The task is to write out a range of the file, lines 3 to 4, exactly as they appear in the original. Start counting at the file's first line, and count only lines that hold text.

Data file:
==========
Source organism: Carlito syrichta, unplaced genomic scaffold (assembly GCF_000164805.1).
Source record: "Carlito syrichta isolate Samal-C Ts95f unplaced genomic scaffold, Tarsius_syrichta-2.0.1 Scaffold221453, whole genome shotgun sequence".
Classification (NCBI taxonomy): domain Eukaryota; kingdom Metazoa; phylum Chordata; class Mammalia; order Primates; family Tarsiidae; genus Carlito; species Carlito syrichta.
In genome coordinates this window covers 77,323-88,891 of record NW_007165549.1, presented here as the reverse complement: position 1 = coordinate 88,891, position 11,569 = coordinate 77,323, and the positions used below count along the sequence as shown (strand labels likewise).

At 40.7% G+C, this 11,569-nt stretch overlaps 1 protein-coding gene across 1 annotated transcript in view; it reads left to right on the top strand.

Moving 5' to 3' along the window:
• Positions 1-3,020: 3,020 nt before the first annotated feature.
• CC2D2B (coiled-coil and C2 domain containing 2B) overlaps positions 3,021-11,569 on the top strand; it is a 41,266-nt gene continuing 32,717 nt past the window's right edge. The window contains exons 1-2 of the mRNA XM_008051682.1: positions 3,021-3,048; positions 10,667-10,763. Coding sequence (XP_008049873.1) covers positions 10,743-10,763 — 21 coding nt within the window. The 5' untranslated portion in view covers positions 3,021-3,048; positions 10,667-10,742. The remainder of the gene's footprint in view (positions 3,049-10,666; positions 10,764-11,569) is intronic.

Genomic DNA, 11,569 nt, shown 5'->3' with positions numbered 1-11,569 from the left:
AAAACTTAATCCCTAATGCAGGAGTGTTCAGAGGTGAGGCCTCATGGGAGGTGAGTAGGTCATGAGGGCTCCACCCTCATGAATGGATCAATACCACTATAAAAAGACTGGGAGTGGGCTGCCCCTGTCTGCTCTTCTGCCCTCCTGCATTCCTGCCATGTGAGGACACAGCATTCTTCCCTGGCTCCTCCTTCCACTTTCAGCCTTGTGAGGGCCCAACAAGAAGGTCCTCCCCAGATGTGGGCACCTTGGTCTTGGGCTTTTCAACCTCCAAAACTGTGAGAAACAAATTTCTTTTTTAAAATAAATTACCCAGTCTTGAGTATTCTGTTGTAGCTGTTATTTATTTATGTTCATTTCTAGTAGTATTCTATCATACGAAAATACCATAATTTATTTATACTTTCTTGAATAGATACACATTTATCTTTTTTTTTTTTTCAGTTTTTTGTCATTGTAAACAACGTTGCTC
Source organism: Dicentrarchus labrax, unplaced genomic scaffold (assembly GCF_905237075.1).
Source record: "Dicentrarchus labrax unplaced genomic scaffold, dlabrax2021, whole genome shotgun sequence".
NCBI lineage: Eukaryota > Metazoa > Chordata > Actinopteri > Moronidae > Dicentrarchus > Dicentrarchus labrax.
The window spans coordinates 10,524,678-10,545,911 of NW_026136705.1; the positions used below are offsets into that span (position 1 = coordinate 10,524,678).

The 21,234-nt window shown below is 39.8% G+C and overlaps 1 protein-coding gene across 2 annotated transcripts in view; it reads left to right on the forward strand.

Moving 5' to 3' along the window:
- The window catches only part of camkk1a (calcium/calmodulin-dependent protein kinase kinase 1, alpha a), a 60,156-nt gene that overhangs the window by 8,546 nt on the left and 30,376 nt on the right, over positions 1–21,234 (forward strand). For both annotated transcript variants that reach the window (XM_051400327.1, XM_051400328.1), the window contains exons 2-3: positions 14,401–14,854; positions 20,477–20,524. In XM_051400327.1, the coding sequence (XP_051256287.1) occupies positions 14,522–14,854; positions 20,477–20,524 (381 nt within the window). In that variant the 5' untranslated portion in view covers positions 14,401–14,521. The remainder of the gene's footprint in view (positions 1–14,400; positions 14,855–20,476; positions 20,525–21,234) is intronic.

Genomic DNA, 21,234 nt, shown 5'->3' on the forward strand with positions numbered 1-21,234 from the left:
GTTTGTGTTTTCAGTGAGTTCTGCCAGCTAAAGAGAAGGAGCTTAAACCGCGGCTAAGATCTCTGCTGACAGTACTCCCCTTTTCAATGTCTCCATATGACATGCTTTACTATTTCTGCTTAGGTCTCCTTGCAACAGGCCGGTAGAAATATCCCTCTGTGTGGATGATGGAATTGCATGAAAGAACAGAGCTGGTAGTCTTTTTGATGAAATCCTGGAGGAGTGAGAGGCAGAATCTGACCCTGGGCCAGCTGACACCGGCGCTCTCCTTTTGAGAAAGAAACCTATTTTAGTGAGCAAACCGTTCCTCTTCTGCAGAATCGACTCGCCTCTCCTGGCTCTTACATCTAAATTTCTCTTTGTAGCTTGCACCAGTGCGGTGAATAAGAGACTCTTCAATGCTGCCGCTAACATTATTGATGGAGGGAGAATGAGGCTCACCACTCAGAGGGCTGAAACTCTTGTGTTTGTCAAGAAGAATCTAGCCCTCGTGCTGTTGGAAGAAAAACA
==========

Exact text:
Classification (NCBI taxonomy): domain Eukaryota; kingdom Metazoa; phylum Chordata; class Mammalia; order Primates; family Tarsiidae; genus Carlito; species Carlito syrichta.
In genome coordinates this window covers 77,323-88,891 of record NW_007165549.1, presented here as the reverse complement: position 1 = coordinate 88,891, position 11,569 = coordinate 77,323, and the positions used below count along the sequence as shown (strand labels likewise).